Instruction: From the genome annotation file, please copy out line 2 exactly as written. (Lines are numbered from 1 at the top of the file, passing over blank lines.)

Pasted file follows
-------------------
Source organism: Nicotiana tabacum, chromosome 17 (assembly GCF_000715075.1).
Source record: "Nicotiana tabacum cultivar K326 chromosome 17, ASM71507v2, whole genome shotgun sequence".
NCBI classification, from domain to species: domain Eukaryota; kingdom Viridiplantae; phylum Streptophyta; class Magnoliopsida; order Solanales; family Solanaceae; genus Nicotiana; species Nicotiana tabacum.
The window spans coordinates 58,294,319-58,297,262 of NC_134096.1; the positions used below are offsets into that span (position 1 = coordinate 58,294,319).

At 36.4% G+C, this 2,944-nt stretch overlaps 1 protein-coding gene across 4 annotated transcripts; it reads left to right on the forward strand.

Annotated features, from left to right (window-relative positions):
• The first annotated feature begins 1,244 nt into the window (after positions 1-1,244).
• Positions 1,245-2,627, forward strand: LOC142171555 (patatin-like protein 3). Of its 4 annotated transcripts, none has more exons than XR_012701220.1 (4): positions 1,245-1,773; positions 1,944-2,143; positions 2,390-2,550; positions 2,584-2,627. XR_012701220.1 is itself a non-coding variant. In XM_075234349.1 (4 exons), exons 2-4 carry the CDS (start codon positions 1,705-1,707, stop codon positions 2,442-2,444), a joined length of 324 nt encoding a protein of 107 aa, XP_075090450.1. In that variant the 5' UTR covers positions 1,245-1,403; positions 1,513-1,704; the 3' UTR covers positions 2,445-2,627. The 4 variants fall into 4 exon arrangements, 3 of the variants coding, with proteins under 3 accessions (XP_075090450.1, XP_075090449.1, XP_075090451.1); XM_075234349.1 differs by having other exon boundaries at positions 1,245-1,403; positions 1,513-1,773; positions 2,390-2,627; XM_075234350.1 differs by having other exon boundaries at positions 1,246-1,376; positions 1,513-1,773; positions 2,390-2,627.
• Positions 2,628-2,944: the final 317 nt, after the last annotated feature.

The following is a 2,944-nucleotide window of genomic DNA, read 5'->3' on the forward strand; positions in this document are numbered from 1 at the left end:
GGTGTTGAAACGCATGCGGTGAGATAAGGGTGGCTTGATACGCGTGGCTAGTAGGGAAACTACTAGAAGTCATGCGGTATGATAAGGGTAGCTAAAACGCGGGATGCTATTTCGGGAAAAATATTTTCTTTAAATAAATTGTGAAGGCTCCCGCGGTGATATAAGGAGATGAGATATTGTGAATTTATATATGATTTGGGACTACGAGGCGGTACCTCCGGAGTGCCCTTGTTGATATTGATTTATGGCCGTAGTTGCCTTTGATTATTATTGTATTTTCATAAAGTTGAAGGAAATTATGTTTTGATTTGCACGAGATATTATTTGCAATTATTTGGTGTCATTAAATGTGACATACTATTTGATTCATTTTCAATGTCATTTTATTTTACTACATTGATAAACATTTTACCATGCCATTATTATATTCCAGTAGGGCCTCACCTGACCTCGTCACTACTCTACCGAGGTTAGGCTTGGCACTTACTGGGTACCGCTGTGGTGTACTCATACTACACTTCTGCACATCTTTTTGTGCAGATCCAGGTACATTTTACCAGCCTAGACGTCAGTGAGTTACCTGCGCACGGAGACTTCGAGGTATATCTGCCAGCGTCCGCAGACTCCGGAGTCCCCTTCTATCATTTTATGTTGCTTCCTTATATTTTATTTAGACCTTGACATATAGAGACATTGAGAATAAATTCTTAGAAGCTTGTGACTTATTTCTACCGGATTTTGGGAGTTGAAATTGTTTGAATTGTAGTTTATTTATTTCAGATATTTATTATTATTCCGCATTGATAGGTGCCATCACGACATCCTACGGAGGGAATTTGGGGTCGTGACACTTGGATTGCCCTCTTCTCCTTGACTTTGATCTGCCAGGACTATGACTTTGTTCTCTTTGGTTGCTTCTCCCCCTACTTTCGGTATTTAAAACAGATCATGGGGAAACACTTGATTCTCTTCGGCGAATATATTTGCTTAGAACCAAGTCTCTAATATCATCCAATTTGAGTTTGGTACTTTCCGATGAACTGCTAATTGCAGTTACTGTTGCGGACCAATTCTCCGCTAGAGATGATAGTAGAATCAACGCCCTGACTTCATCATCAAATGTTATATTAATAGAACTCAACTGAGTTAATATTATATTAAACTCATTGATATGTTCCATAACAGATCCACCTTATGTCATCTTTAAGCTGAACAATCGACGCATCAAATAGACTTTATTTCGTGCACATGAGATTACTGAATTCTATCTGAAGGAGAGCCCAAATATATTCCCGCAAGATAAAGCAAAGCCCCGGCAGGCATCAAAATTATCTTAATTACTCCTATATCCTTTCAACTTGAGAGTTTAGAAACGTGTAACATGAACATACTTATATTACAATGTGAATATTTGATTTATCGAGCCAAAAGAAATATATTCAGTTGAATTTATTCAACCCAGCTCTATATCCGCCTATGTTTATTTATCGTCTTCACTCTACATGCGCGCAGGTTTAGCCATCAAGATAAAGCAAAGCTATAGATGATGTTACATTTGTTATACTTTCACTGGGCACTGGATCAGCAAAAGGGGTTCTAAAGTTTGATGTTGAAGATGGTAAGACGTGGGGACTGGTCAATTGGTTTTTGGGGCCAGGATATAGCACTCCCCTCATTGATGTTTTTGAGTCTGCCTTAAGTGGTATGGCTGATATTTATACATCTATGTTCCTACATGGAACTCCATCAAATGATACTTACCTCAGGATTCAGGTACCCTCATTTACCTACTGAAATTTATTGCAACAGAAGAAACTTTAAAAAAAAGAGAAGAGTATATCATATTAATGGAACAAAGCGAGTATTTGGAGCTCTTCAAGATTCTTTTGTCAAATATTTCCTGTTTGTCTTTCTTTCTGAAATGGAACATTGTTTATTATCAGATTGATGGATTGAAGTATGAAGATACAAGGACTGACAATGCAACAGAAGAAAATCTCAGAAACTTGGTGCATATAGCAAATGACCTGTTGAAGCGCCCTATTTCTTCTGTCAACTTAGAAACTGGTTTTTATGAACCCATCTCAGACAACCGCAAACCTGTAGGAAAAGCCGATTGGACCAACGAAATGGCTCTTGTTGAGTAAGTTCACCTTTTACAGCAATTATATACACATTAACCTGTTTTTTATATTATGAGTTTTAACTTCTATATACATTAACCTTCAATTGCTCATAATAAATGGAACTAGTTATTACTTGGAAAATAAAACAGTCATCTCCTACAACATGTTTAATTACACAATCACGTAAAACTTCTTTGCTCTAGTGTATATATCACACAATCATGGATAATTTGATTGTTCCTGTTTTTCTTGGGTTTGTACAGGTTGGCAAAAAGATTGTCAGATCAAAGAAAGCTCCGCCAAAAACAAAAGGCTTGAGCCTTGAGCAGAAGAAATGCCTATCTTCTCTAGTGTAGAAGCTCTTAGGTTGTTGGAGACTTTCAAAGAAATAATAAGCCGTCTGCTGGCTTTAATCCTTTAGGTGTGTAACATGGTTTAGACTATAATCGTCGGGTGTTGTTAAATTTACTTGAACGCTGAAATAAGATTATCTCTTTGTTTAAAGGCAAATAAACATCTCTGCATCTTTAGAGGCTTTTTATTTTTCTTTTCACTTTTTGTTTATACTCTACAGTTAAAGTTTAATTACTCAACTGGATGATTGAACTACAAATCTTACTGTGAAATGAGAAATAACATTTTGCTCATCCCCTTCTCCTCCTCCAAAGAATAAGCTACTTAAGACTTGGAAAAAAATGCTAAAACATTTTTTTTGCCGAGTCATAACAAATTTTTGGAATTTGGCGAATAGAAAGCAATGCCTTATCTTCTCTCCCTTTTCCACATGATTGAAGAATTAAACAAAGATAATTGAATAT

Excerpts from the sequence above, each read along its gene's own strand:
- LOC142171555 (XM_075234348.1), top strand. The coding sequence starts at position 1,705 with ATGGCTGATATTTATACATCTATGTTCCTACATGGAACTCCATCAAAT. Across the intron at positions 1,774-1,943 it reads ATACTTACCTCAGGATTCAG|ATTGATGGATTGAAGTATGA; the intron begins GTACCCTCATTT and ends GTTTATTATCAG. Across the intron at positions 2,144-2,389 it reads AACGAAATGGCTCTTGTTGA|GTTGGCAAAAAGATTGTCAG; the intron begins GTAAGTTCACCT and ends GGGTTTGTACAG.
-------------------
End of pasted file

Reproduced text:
Source record: "Nicotiana tabacum cultivar K326 chromosome 17, ASM71507v2, whole genome shotgun sequence".